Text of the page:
Is dementia hereditary? - AgingCare.com

Is dementia hereditary?

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My mother has dementia, her brother died from dementia, and their mother (my grandmother) died from dementia. Brings up the question....will I get dementia, and will my kids get dementia? I am 58, and my husband tells me that he has noticed I have more times of confusion than I used to. Is this dementia, or stress related from caring for my mom?

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I'm also 58 and my darling husband just loves to jump on my lapses in memory too...they distract from all of his (he is 66, and he never did bother to really try to organize anything...but that's another story). Aging reduces certain aspects of memory, as does stress, as does depression, as does having huge endless do-lists with multiple categories and priorities.

Dementia is pretty common, especially the multifactorial kind like vascular dementia; Alzheimer's' type is pretty common too. Autosomal dominant dementia of either type is rare. If you are just now having symptoms and don't have an absolutely terrific migraine history, you probably do not have CADASIL (vascular or fronto-temporal type). APOE gene variants are risk factors for late-onset Alzheimer's and do not mean you "will" get it. About 13% of early-onset (under 65) Alzheimer's is dominantly inherited which means you could have a 50% chance of getting it - these are the APP, PSEN1, or PSEN2 genes.

What that boils down to is if your familial dementia was all late onset (again, defined as over 60-70's) and/or vascular you can reduce your risk by leading a healthy, active lifestyle physically and cognitively, and eating a healthy diet; if it was early onset and the family pedigree suggests autosomal dominant inheritance, there are genes that can be tested for, but only if you definitely want to know. If you really have reason to suspect that, an adult genetics service could help you. I suspect a cheaper and equally private way to look at this would be to go to 23 and me or the like and then download your results and run them through an online utility like Promethease, but again, don't do that unless you really need to and really know what you are getting into.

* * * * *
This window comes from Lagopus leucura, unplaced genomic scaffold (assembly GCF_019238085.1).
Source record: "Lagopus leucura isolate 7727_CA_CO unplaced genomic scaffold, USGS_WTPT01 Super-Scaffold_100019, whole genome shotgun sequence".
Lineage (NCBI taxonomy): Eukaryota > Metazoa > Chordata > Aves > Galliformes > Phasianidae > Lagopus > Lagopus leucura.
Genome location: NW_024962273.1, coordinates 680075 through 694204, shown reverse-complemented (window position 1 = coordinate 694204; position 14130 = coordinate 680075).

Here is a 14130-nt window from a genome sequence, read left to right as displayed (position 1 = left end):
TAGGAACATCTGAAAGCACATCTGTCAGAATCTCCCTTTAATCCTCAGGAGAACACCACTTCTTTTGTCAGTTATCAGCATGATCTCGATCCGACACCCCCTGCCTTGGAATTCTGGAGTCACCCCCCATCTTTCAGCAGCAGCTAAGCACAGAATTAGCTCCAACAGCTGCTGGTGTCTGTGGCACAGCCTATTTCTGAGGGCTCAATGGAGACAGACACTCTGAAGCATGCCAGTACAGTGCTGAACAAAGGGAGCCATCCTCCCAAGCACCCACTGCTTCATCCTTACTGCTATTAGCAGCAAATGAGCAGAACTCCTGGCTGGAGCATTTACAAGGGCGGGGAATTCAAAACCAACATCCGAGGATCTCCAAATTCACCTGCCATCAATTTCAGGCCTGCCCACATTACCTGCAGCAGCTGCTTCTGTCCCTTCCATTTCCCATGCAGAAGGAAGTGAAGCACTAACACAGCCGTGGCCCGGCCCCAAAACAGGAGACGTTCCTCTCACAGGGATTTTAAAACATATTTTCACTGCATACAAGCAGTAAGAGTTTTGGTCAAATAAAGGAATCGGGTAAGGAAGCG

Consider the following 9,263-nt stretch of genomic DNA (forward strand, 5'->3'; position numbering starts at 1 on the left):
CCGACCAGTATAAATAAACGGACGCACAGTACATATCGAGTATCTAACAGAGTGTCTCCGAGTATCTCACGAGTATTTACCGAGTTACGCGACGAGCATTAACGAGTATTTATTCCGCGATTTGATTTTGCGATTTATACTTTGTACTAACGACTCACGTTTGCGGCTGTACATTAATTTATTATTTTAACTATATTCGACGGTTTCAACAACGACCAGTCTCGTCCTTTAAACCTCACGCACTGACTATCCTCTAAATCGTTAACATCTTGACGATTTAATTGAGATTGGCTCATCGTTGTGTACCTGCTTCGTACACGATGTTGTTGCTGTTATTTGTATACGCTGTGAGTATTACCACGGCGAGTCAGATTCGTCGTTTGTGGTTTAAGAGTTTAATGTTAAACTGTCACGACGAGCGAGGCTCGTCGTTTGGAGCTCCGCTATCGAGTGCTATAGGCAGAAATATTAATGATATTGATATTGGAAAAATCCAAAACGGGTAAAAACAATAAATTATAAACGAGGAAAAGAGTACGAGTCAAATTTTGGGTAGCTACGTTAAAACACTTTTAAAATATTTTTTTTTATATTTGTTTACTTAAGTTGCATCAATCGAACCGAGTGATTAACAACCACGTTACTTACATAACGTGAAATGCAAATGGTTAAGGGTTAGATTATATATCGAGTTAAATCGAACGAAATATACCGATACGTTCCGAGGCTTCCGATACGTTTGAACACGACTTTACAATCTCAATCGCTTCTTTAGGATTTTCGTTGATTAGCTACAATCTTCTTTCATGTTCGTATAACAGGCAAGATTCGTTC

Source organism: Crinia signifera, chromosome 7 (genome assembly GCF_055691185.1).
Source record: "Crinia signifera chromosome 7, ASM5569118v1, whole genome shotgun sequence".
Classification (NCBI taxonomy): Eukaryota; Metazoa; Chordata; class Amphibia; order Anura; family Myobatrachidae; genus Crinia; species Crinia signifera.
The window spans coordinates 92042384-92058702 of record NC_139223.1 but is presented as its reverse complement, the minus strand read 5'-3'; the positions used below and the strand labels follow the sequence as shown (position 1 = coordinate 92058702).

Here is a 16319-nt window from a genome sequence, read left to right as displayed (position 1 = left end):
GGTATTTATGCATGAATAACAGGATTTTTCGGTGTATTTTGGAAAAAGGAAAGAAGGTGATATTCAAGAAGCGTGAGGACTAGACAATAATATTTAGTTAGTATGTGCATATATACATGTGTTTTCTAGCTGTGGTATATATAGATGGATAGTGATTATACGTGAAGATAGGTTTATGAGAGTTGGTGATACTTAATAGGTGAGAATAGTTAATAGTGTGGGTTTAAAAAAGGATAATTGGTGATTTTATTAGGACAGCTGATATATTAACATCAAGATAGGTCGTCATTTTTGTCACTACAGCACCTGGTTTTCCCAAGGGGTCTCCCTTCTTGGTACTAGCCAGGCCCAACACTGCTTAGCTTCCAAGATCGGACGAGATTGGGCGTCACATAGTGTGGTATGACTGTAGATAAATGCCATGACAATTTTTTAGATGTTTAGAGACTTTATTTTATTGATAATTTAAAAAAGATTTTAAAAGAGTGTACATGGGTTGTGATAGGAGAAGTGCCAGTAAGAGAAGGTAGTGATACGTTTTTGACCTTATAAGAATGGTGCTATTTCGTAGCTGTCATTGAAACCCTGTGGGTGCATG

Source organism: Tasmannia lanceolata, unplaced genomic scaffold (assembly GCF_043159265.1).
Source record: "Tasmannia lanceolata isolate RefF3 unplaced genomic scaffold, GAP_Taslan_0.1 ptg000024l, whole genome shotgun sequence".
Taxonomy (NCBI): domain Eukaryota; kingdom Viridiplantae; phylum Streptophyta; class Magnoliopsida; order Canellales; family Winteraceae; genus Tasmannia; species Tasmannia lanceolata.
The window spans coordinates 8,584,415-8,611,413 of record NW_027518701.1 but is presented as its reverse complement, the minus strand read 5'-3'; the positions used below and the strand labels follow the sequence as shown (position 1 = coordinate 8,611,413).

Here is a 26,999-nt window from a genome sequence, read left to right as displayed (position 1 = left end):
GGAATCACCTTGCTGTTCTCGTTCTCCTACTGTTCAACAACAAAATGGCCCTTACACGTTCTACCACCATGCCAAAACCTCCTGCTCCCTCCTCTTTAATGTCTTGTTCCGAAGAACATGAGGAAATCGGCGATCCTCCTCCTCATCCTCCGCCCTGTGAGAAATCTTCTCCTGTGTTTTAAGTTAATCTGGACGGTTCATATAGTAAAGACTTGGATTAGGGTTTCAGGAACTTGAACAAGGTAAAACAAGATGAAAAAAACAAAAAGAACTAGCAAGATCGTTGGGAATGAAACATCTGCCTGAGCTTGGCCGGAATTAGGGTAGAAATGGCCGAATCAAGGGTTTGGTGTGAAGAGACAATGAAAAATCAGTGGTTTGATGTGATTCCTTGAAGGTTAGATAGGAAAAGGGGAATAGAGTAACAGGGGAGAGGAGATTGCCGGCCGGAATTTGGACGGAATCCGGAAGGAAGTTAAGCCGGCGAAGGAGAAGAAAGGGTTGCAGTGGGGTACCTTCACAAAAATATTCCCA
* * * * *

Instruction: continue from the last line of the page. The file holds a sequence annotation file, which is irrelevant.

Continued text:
I have dementia on both sides of my family too, all vascular or frontotemporal and with large contributions from diabetes and hypertension, all later onset, nothing AD or other monogenic as far as I or Promethease can tell. So, I have long term care insurance. Plus I work out a lot, I do crosswords, and now that the sun is out again, I think I should not be sitting here behind a computer much longer today!!
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Yes, my dad's side also showed a history of dementia in his mother. I will talk to my doctor next time I go. Actually, my husband is absolutely wonderful with the ways he supports me, and will quite often go to see mom when he can see I need a break. He is very concerned about me and my health with all of this going on. I wouldn't trade him for the world!
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The gene that researchers think, yes think, they have associated with Alzheimer's is the APO€4. Though it is not conclusive. Some people do very well cognitively, evenin their 90's, while some have cognitive issues in their 50's. It is very unpredictable. I would stop listening to my husband and ask him to relieve me so I could get some time to myself. Yes, it is also true that caregiving stress can cause cognitive issues.
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I also worry about getting dementia and my doctor says that a lot of stress from caregiving can make you feel confused at time. Boy was she right regarding the stress.

By the way, there are two sides to every family. You mentioned your Mom's side of the family, what about your Dad's side? For all you know, you could have inherited more from your Dad's side of the family then from your Mom's side.

Not only the stress of trying to help an elder, but also the added stress of a spouse/sig other who just cannot remove himself from watching sports to help me :(
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No one but a Dr. can diagnose you with dementia but it does run in families. There's a test you can submit to that will tell you if you have the gene that causes dementia but it's not covered by insurance and is very expensive. And the test doesn't tell you you're going to get dementia, just if you're genetically pre-disposed to it.
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